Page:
volume Volume is a scalar quantity expressing the amount Quantity or amount is a property that can exist as a multitude Multitude is a term for a group of people who cannot be classed under any other distinct category, except for their shared fact ...

volume
inside a sphere (that is, the volume of a
ball A ball is a round object (usually spherical, but can sometimes be ovoid An oval (from Latin ''ovum'', "egg") is a closed curve in a plane which resembles the outline of an egg. The term is not very specific, but in some areas ( projective ...
, but classically referred to as the volume of a sphere) is : V = \frac\pi r^3 = \frac\ d^3 \approx 0.5236 \cdot d^3 where is the radius and is the diameter of the sphere.
Archimedes Archimedes of Syracuse (; grc, ; ; ) was a Greek Greek may refer to: Greece Anything of, from, or related to Greece Greece ( el, Ελλάδα, , ), officially the Hellenic Republic, is a country located in Southeast Europe. Its popula ...

Archimedes
first derived this formula by showing that the volume inside a sphere is twice the volume between the sphere and the
circumscribe In geometry Geometry (from the grc, γεωμετρία; ''wikt:γῆ, geo-'' "earth", ''wikt:μέτρον, -metron'' "measurement") is, with arithmetic, one of the oldest branches of mathematics. It is concerned with properties of space th ...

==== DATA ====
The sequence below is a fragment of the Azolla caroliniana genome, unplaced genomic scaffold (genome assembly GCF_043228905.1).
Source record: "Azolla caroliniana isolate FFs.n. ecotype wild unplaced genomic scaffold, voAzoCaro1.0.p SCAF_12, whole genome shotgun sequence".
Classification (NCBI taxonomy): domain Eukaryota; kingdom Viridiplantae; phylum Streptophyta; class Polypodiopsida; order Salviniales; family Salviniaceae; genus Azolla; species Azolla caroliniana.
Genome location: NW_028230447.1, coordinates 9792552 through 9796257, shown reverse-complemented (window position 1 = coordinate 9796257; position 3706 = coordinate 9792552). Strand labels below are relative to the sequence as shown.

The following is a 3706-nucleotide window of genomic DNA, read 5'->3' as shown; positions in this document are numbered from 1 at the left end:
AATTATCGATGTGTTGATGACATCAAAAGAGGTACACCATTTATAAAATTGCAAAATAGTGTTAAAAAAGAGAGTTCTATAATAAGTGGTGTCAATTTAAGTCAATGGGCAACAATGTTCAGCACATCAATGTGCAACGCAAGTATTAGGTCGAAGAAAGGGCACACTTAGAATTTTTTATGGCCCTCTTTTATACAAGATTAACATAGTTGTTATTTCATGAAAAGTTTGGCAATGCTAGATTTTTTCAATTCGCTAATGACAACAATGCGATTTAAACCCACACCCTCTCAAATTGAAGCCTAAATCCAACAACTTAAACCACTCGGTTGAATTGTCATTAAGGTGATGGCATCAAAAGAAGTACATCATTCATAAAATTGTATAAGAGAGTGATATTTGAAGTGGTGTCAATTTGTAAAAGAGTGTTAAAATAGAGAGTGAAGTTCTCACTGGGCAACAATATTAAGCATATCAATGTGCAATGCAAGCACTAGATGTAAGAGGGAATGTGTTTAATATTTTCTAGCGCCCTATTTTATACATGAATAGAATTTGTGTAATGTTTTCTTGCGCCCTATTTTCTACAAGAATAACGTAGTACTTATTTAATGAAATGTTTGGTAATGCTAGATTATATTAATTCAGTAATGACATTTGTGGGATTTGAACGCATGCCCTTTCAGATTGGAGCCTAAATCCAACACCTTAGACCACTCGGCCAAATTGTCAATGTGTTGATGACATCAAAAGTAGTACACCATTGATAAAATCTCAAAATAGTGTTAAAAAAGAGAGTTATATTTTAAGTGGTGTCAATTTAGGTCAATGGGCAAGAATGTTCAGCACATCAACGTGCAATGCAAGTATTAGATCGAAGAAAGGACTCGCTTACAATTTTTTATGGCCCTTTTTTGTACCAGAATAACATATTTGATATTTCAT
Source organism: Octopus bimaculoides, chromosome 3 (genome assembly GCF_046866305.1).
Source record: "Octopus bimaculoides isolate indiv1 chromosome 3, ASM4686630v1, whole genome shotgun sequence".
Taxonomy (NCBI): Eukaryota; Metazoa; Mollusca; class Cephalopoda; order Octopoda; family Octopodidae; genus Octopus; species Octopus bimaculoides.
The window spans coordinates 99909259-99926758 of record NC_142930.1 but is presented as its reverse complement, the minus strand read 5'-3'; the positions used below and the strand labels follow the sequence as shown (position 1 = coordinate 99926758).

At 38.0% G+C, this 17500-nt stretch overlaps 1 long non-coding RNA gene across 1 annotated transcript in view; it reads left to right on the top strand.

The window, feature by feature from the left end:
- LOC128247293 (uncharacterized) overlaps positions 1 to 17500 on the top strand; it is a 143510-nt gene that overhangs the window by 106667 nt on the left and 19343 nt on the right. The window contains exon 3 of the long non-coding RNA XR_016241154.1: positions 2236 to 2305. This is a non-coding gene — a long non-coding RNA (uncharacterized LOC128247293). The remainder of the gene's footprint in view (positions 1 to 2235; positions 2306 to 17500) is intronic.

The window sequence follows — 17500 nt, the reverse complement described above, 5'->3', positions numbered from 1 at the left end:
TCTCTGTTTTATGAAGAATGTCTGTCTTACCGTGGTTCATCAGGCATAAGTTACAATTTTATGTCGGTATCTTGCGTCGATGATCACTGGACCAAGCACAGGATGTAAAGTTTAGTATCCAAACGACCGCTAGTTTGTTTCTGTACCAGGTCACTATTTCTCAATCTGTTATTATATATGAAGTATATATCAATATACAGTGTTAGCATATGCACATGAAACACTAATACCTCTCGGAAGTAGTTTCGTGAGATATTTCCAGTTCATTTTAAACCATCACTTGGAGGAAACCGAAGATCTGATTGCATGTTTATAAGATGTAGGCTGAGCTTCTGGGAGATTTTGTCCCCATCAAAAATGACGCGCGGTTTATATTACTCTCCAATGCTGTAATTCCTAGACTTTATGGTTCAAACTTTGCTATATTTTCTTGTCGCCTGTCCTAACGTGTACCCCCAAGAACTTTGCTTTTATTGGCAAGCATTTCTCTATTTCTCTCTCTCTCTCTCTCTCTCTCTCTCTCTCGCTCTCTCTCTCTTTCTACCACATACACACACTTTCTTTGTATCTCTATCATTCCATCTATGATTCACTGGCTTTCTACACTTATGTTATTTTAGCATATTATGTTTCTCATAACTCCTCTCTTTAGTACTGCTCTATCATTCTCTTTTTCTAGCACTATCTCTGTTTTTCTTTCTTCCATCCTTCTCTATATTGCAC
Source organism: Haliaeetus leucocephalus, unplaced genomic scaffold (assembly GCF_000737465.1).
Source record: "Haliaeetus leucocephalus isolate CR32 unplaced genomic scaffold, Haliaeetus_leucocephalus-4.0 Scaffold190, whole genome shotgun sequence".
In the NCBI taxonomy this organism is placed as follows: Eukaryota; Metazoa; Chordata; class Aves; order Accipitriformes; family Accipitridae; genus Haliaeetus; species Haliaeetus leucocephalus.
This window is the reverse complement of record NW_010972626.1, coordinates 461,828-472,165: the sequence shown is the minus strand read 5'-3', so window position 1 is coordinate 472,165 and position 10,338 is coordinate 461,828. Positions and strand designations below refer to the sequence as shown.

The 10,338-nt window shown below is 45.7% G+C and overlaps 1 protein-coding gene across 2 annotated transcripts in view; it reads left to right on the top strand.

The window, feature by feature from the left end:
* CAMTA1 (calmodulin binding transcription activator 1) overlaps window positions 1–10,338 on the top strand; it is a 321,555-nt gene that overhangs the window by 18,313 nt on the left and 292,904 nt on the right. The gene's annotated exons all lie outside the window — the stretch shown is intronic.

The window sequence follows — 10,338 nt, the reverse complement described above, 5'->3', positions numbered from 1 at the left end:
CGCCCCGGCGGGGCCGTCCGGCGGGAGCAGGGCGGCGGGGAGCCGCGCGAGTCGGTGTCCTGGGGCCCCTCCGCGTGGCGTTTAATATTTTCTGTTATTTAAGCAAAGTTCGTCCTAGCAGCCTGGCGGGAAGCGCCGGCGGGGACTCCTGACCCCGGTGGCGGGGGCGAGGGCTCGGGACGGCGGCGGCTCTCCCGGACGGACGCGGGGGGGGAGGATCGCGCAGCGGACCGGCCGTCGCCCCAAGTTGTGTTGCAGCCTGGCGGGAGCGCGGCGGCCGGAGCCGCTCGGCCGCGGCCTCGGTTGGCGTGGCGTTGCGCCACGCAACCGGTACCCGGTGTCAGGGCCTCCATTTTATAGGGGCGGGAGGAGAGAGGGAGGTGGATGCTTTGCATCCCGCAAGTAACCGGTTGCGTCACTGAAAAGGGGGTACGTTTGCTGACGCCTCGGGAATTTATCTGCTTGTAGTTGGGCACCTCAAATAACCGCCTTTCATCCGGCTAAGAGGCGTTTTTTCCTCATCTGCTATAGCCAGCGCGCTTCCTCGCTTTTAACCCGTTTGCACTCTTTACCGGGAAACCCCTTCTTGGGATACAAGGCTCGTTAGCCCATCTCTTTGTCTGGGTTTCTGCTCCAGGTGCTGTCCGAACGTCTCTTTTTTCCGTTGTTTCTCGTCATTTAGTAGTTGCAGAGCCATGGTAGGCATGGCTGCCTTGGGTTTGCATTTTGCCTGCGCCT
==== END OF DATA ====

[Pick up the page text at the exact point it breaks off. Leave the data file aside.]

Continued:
d
cylinder A cylinder (from ) has traditionally been a Solid geometry, three-dimensional solid, one of the most basic of curvilinear geometric shapes. Geometrically, it can be considered as a Prism (geometry), prism with a circle as its base. This traditi ...

cylinder
of that sphere (having the height and diameter equal to the diameter of the sphere). This may be proved by inscribing a cone upside down into semi-sphere, noting that the area of a cross section of the cone plus the area of a cross section of the sphere is the same as the area of the cross section of the circumscribing cylinder, and applying
Cavalieri's principle In geometry Geometry (from the grc, γεωμετρία; ''wikt:γῆ, geo-'' "earth", ''wikt:μέτρον, -metron'' "measurement") is, with arithmetic, one of the oldest branches of mathematics. It is concerned with properties of space t ...
. This formula can also be derived using
integral calculus In mathematics, an integral assigns numbers to functions in a way that describes displacement, area, volume, and other concepts that arise by combining infinitesimal data. The process of finding integrals is called integration. Along with Deriv ...
, i.e.